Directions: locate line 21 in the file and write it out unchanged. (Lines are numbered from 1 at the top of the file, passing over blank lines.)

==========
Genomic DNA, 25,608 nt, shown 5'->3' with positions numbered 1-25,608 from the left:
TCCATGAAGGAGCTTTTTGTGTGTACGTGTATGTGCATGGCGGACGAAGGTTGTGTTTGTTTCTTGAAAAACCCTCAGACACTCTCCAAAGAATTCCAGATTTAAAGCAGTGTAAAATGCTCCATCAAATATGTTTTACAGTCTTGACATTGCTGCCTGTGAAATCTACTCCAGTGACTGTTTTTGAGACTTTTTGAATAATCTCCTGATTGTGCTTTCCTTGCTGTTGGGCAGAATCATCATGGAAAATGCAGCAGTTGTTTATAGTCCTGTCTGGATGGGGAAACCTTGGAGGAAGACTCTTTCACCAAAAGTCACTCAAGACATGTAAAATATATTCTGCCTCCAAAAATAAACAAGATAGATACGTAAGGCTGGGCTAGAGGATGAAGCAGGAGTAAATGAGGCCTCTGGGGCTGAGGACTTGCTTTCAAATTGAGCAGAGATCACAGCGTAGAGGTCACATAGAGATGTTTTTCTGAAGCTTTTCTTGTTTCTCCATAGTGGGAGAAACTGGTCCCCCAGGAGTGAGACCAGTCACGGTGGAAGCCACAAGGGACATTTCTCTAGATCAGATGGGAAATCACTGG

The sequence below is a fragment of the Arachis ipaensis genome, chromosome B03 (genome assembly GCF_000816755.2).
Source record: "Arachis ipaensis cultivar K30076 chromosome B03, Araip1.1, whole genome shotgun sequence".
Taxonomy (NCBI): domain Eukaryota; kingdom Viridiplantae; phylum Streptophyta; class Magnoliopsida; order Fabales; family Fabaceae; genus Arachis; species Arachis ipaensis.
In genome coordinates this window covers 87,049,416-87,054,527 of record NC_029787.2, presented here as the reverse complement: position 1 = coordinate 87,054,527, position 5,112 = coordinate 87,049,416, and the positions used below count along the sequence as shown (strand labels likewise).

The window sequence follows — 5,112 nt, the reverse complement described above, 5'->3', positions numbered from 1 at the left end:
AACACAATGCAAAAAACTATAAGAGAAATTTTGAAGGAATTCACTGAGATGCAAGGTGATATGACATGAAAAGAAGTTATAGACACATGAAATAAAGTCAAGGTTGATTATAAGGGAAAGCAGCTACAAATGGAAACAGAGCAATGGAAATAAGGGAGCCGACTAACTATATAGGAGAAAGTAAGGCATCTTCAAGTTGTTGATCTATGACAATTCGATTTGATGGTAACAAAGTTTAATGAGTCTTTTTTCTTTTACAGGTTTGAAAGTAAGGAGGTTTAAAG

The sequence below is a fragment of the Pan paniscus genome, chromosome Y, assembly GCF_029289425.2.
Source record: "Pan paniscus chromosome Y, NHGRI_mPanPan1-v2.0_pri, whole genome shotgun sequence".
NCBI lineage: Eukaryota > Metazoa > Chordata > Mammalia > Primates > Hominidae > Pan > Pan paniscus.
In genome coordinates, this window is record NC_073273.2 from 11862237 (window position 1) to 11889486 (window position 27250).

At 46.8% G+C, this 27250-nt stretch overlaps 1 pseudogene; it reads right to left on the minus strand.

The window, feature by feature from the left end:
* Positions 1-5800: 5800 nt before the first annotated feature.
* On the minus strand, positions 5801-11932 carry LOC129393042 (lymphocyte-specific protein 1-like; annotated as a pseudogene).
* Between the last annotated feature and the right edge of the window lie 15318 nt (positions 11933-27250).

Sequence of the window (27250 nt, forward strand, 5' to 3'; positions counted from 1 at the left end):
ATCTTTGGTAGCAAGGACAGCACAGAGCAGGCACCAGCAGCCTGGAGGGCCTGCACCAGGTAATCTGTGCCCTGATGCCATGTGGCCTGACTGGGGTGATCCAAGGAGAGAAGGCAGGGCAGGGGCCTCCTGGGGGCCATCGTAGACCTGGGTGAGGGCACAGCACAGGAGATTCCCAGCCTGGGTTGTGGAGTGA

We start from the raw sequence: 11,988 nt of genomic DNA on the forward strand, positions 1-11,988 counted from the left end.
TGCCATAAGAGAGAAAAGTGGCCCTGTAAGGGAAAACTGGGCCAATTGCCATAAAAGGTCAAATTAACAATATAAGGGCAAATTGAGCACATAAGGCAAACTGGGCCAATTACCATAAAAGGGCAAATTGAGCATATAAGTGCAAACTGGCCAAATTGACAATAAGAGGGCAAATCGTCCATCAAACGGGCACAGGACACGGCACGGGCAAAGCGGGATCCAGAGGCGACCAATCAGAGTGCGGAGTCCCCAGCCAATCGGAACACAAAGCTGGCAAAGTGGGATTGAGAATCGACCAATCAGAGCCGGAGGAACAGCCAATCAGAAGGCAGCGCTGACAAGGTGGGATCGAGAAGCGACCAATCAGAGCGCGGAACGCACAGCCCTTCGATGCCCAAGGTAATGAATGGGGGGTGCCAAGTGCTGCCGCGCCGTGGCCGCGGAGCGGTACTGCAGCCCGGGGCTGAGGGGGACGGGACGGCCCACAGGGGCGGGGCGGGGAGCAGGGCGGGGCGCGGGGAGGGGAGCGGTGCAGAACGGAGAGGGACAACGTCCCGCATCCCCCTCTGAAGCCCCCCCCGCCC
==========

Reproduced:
TGCCATAAGAGAGAAAAGTGGCCCTGTAAGGGAAAACTGGGCCAATTGCCATAAAAGGTCAAATTAACAATATAAGGGCAAATTGAGCACATAAGGCAAACTGGGCCAATTACCATAAAAGGGCAAATTGAGCATATAAGTGCAAACTGGCCAAATTGACAATAAGAGGGCAAATCGTCCATCAAACGGGCACAGGACACGGCACGGGCAAAGCGGGATCCAGAGGCGACCAATCAGAGTGCGGAGTCCCCAGCCAATCGGAACACAAAGCTGGCAAAGTGGGATTGAGAATCGACCAATCAGAGCCGGAGGAACAGCCAATCAGAAGGCAGCGCTGACAAGGTGGGATCGAGAAGCGACCAATCAGAGCGCGGAACGCACAGCCCTTCGATGCCCAAGGTAATGAATGGGGGGTGCCAAGTGCTGCCGCGCCGTGGCCGCGGAGCGGTACTGCAGCCCGGGGCTGAGGGGGACGGGACGGCCCACAGGGGCGGGGCGGGGAGCAGGGCGGGGCGCGGGGAGGGGAGCGGTGCAGAACGGAGAGGGACAACGTCCCGCATCCCCCTCTGAAGCCCCCCCCGCCC